As the brief history, then, which Moses records of what took place "in the beginning," furnishes such strong figures for typifying and illustrating the scheme and the history of Christianity, does it not appear probable, that the creation itself had, in its several parts and ope

a Gen. i. 3, 6, 9, 11, 14, 20,

24, 26.

b Psalm xxxiii. 6.

© John, i. 1, 3.

d John, i. 1.

e John, i. 14.

f Coloss. i. 16. 1 Cor. viii. 6. Hebr. i. 2.

rations, a reference to this universal scheme? As this scheme was planned, according to the "eternal purpose" of the Deity, before the creation of the heavens and the earth; as all things in heaven and in earth are comprehended in this scheme; and as, when this scheme is fully completed, those heavens and that earth will

pass away" and "be dissolved;" may we not conclude, that when the eternal WORD made those heavens and that earth, as He made them for Himself, and with a reference to the scheme of redemption which He was to ratify, so did He stamp the image of that scheme upon all that He made, and model, as it were, all the works of creation after the pattern of Christianity, thus making nature proclaim in every work, as revelation proclaims in every page, that "Christ is all, and in all ‹,”

Thus we have seen, that "the Holy Scriptures"," comprising the Old and the New Testament, contain an exposition of that scheme of salvation which was planned, according to "the eternal purpose" of the GODHEAD, "before eternal ages," ""before the foundation of the world." Being all given by inspiration of GOD', they

Coloss. iii. 11.

A 2 Tim. iii. 15.

ix. 30. Isaiah, lxi. 1. Luke,

i. 68, 70. 1 Peter, i. 10, 11.

i 2 Tim. iii. 16. Nehem. 2 Peter, i. 21.

form one connected whole; so that, although the several parts of the Bible were written by a succession of inspired penmen (between the first and the last of whom, a period of above fifteen hundred years elapsed), there is, nevertheless, a strict accordance and harmony between all these parts, a perfect unity of design and of subject throughout them, which is preserved in its full integrity from Genesis to The Revelation. The subject of all these written communications from the Deity, is CHRISTIANITY. The first announcement of this stupendous scheme is veiled and obscure, it is "as a light that shineth in a dark place;" the progressive disclosure of it is shadowed out in types and ceremonies; the voice of prophecy proclaims it in highly wrought figures; the veil is gradually withdrawn, until, in the fulness of time, the SAVIOUR came, to ratify the Christian scheme by his humiliation and passion. The "veil is done away in Christ1." Still did our Saviour continue to unfold the scheme of Christianity under the figure of parable; for, so limited are the perceptions of man in his present state, and so "unspeakablem" in human speech, so incomprehensible by human intellect, are "heavenly things" (they being things which " eye hath not seen, nor ear heard,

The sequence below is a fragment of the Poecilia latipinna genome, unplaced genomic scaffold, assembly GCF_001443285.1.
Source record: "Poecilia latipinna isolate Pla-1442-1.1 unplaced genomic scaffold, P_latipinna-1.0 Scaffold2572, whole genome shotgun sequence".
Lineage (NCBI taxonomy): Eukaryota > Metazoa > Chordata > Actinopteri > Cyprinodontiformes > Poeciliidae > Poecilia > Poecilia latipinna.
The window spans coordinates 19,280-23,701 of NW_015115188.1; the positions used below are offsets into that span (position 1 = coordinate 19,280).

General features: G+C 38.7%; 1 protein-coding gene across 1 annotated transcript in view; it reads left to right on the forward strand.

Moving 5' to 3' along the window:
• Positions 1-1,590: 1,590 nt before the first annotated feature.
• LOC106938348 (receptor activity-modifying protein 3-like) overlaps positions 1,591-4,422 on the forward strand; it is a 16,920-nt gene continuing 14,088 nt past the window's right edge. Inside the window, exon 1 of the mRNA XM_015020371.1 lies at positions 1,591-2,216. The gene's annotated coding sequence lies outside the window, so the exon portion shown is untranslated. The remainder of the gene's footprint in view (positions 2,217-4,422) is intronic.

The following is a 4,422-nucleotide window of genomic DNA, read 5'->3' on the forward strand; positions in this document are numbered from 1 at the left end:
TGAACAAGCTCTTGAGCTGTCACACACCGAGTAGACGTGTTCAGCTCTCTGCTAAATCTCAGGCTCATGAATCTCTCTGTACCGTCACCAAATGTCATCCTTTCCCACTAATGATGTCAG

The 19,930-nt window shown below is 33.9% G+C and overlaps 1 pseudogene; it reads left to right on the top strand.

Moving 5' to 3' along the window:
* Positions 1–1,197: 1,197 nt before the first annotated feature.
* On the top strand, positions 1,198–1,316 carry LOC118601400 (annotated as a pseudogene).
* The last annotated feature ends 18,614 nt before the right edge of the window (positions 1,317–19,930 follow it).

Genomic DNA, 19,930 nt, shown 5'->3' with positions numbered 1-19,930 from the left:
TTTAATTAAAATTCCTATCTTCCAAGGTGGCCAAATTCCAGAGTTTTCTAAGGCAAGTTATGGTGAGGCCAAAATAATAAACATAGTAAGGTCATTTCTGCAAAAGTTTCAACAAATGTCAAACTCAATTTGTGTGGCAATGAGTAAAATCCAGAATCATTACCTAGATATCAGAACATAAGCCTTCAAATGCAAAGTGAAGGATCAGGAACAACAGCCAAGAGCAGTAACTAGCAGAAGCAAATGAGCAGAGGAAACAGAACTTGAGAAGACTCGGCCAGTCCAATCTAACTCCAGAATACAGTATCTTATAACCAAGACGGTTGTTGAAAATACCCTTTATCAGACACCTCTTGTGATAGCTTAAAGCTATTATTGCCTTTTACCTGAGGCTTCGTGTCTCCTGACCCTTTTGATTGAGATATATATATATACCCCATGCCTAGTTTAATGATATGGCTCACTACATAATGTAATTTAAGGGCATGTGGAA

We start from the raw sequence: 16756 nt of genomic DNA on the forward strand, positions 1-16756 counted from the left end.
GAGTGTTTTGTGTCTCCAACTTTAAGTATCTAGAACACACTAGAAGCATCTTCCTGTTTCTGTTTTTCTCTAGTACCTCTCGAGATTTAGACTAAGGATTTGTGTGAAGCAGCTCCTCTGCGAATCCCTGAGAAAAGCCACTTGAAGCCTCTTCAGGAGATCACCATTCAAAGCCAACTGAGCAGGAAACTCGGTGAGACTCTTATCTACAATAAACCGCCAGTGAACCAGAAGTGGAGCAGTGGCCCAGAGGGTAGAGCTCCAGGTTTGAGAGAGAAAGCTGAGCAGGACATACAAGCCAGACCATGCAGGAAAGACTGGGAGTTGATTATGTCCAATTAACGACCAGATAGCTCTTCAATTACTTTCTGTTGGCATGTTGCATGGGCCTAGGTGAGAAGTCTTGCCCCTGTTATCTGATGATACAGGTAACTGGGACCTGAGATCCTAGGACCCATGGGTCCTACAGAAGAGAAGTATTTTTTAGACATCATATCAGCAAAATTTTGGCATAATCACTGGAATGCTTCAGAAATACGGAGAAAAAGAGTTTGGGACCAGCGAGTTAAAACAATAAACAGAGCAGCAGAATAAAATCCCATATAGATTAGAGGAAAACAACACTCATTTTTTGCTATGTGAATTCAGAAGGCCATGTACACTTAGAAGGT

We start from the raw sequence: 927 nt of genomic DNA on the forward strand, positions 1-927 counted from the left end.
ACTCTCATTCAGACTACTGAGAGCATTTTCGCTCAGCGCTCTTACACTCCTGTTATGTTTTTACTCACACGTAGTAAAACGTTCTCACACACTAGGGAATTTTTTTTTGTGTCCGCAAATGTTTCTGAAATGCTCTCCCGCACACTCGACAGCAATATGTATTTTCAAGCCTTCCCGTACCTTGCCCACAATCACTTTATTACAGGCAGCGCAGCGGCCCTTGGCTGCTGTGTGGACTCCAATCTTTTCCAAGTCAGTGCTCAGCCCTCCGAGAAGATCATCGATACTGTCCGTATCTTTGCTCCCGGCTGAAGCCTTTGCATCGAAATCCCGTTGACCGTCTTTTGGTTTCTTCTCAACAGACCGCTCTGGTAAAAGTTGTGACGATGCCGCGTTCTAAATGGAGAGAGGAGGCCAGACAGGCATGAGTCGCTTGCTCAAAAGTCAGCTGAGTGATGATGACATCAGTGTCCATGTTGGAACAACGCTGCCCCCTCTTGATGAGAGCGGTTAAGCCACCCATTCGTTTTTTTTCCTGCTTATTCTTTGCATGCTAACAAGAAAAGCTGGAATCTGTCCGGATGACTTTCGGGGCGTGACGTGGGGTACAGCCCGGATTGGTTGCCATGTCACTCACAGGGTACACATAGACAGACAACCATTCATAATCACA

* 2 Peter, i. 19. 12 Cor. iii. 14.

m 2 Cor. xii. 4.